The relative amount of carboxylic acid in the improved flux composition is in the range of about 1% to about 9% by weight. If an improved flux composition is used, for example, when soldering a semiconductor chip to a PCB, the relative amount of carboxylic acid is preferably 4.5% by weight. It is undesirable if the relative amount of carboxylic acid is less than about 1% by weight because of insufficient and / or inadequate fluxing action, i.e. insufficient and / or inadequate removal of the oxide layer, and insufficient solder surface tension. Because a decrease appears. Even if the relative amount of carboxylic acid is greater than about 9% by weight, it is undesirable, since at this time an undesirably large amount of residue appears upon completion of the general soldering process.

The first organic solvent such as isopropanol is contained in about 75% by weight of the total organic solvent, while the second organic solvent is contained in about 25% by weight.

If water is used in the improved flux composition its relative amount will be in the range of 0% to about 2% by weight. If water is present, the aim is to enhance the low temperature mobility of positively charged ions to promote the initiation of the fluxing action by pimelic acid. It is undesirable if the relative amount of water is greater than about 2% by weight, since the probability of ionic residues appearing in the application of the improved flux composition is then greatly increased.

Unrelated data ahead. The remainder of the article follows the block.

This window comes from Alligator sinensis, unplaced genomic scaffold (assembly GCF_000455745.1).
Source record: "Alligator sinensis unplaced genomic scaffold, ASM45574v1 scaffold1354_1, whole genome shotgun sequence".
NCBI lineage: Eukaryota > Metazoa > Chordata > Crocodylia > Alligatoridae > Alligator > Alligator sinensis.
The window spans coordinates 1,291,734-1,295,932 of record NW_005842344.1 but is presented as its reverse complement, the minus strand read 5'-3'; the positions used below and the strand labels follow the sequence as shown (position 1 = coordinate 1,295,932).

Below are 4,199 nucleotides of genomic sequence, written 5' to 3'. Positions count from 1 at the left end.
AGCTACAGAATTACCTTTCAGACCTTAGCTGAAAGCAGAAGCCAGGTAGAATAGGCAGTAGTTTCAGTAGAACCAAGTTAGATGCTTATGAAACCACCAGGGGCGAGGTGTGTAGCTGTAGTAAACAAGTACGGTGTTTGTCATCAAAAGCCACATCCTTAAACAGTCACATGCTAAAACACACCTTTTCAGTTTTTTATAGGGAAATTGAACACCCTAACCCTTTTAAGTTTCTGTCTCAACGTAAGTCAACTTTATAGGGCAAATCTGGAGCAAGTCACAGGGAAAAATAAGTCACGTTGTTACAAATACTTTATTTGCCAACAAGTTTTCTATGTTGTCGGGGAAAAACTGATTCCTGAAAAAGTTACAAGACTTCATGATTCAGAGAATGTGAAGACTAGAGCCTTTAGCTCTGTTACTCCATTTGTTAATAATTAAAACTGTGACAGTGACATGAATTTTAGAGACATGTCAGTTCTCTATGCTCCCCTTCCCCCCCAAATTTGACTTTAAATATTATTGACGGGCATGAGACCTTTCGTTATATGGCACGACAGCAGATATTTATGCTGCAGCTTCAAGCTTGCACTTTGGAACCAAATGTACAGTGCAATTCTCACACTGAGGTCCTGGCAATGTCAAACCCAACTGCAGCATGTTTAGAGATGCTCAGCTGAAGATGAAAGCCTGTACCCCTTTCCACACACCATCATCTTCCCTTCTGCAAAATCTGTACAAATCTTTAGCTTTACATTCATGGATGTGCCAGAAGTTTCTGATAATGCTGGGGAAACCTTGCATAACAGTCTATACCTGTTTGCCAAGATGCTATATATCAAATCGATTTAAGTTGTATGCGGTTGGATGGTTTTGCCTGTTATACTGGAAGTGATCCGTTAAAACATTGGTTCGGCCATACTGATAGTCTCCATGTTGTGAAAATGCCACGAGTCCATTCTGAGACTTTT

After the carboxylic acid, acetic acid and the desired water are provided in the above-mentioned relative amounts, an organic solvent is contained as the remaining component of the improved composition, which organic solvent comprises about 3 to 1 of the first organic solvent and the second organic solvent. It is contained by weight ratio.

As an example, one embodiment of an improved flux composition useful when soldering a semiconductor chip to a PCB includes 75.0 grams of 4.5 grams of pimelic acid, 2.0 grams of acetic acid, 25.0 grams of propylene glycol monobutyl ether, and 1.0 grams of deionized water. It is easily formed by dissolving in isopropanol.

In mounting a semiconductor chip such as a so-called flip-chip configuration on a PCB, contact pads on the circuit bearing surface of the chip are provided with solder regions, for example solder balls. The solder region has a composition containing, for example, 97 atomic percent lead (Pb) and 3 atomic percent tin (Sn). Importantly, the solder regions have a relatively high melting temperature and do not melt during the soldering process described below.

Prior to soldering the chip to the PCB, the contact pads on the circuit bearing surface of the PCB are provided with a relatively small solder area, such as a relatively small solder ball. The relatively small solder region is easily moved and deposited onto the contact pad through transfer. In contrast to the solder regions used in the chip, the solder regions of the PCB have a composition containing, for example, 37 atomic percent Pb and 63 atomic percent Sn. The solder region has a melting temperature of 183 ° C. and is melted during the soldering process described below.

Prior to soldering the chip to the PCB, the improved flux composition is supplied to the solder region of the chip and / or contact pads on the PCB, and / or contact pads on the chip. This is easily implemented using a washer or brush, for example.

Supplying the improved flux composition to the associated solder area and / or contact pad, the chip is positioned relative to the PCB, bringing the solder area of the chip into contact with the solder area of the PCB. Thus, the bonded solder region extends substantially from the chip contact pads to the PCB contact pads.